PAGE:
In order that the inventiom may be fully understood, by way of non-limiting example, an embodiment of the improvement according to the invention will be described hereinafter, in which a chromium-molybdenum-Vanadium steel, of the 35CDV12 type, and consequently with 0.35% carbon, is treated, in order to obtain a depth of chromizing of 50 microns.
The ionic nitriding which forms the first of the three successive treatments according to the invention is here effected in a metal vessel provided with thermal shields and cooled by the circulation of water, which vessel constitutes the earthed anode. The electrical parameters are chosen in such a way that the current increases with the direct voltage produced by the generator and the sample to be nitride which constitutes the cathode becomes covered by the glow discharge corresponding to the conditions of abnormal discharge. The gaseous ions are formed near the cathodic surface and accelerated towards the sample, causing it to heat up, this being continued until the temperature selected for realizing the thermochemical treatment is reached. Temperature regulation is obtained by means of a thermocouple protected by an aluminum casing and placed in the sample in conditions which allow the striking of arcs to be avoided.
The pressure at which the thermo-chemical treatment is carried out is generally between 2.5 and 8.0 millibars; a primary pump is sufficient to make the initial vacuum and then to allow the nitriding gas close to the sample to be renewed. The nitriding gaseous mixture is composed of nitrogen and hydrogen. The partial pressures PN of nitrogen at which a solid solution of nitrogen is obtained in the lattice of the ferrite are between 0.1 and 0.5 of a millibar. The temperature is regulated to an average at 530° C. and does not go beyond the range of between 510° and 530° C. Disregarding the rise in temperature and the lowering of the pressure of the atmosphere, the duration of the ionic nitriding at the correct pressure and temperature is 25 hours. Through this first treatment, the average nitrogen content of the steel at depths of between 50 to 200 microns reaches 2.1% and the nitride layer contains no iron nitrides of chromium nitrides.
The metal piece of 35 CDV 12 steel thus nitrided is then extracted from the ionic nitriding furnace and introduced into a cementation tank which is to effect the second treatment according to the invention, which is a chromizing by gaseous method.
The cementation agent used is a powder constituted 99.5% by ferro-chromium with 60/70% chromium and 0.5% by ammonium chloride, with no aluminum or magnesium oxide. This powder presents a particulate size distribution comprised between 0.5 and 4 mm, with an average dimension of about 2.7 mm. This powder is disposed in the bottom of the cementation tank, which is shaped like a vertical cylinder, and is covered by a partition on which is placed the piece of steel to be chromized. On the upper part of the cementation tank, in a carrier, is a reserve of ferro-chromium for direct regeneration of the active vapor of chromium chloride CrCl2. Hydrogen introduced creates a reducing atmosphere.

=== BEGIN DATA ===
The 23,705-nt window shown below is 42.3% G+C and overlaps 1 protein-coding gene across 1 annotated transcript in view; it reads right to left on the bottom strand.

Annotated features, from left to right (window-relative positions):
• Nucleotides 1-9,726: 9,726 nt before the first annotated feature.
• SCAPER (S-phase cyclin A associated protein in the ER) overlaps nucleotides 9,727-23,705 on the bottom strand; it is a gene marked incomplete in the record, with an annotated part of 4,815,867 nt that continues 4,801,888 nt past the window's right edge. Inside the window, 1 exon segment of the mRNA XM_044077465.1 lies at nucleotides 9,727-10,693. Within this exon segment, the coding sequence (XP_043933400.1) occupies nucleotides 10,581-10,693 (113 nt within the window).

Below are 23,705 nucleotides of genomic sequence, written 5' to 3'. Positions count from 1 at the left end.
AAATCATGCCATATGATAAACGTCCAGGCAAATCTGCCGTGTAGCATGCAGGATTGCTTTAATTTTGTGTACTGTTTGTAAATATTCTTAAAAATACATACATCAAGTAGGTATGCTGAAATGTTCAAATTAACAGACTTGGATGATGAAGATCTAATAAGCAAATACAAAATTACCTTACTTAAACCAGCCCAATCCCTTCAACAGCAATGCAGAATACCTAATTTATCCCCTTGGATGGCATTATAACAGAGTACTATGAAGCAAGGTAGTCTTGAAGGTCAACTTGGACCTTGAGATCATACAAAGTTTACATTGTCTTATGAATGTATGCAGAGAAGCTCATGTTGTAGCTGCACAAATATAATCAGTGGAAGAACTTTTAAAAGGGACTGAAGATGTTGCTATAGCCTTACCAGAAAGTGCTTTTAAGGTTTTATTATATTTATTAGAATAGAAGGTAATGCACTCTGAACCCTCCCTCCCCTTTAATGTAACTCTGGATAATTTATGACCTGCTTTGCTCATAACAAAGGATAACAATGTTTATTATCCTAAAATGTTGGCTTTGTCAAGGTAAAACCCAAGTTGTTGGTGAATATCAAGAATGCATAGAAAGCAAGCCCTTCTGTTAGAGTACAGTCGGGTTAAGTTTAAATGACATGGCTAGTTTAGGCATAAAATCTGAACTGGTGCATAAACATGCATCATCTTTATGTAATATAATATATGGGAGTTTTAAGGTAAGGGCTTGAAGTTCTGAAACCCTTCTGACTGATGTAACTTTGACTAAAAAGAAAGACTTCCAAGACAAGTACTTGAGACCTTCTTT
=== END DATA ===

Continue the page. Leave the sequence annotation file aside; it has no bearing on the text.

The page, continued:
The vessel is brought to an average temperature of 950° C., without leaving the range 920° C. -980° C., for 20 hours.
The following phenomena occur in the cementation tank:
On heating, the ammonium chloride dissociates. The chloride ion thus liberated acts on the chromium of the ferro-chromium so as to form chromium chloride CrCl2 in the vapor state, which produces the surface chromizing in accordance with the reaction (1) mentioned above.
The ferrous chloride vapors produced by the reaction (1) react with the reserve of chromium placed at the upper part of the tank, which regenerates the gaseous chromium chloride CrCl2 which plays a part in the chromizing according to (1).
After 20 hours at 920° C. -980° C., the chromized piece undergoes the third treatment according to the invention, that is to say it is extracted from the cementation tank, immediately quenched in oil and then introduced into a tempering furnace kept at a temperature of the order of 625° C., for 2 hours.
After tempering, it is observed:
that the surfae layer containing the chromium carbonitrides is nearly 50 microns thick,
that the chromium carbonitrides of this surface layer are almost exclusively of the Cr2 (C,N) type,
that the hardness of this layer is between 1800 and 2000 on the Vickers scale,
that it cracks under a load of 1 kilogram weight.
The chromized coating thus obtained in the present example according to the invention can be compared with that of a chromizing of known type, not preceded by an ionic nitriding. In this case of known type:
the surface layer containing the chromium carbides is nearly 15 microns thick,
two phases of chroimium carbides are observed in it, one of M23 C6, mainly at the surface, the other of M7 C3, towards the metal substrate,
the hardness of the surface layer is between 1200 and 1800 on the Vickers scale, with heterogeneities associated with surface porosities,
the load which causes cracks at the angles of Vickers indentations is 300 grams weight.
One can, of course, devise variants and improvements of detail as well as envisage the use of equivalent means, without going beyond the scope of the invention.
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|U.S. Classification||148/217, 427/253, 427/528, 204/177, 148/222|
|International Classification||C21D1/06, C23C10/10, C23C12/00, C23C8/38, C21D1/18|
|Cooperative Classification||C21D1/18, C23C12/00|
|European Classification||C23C12/00, C21D1/18|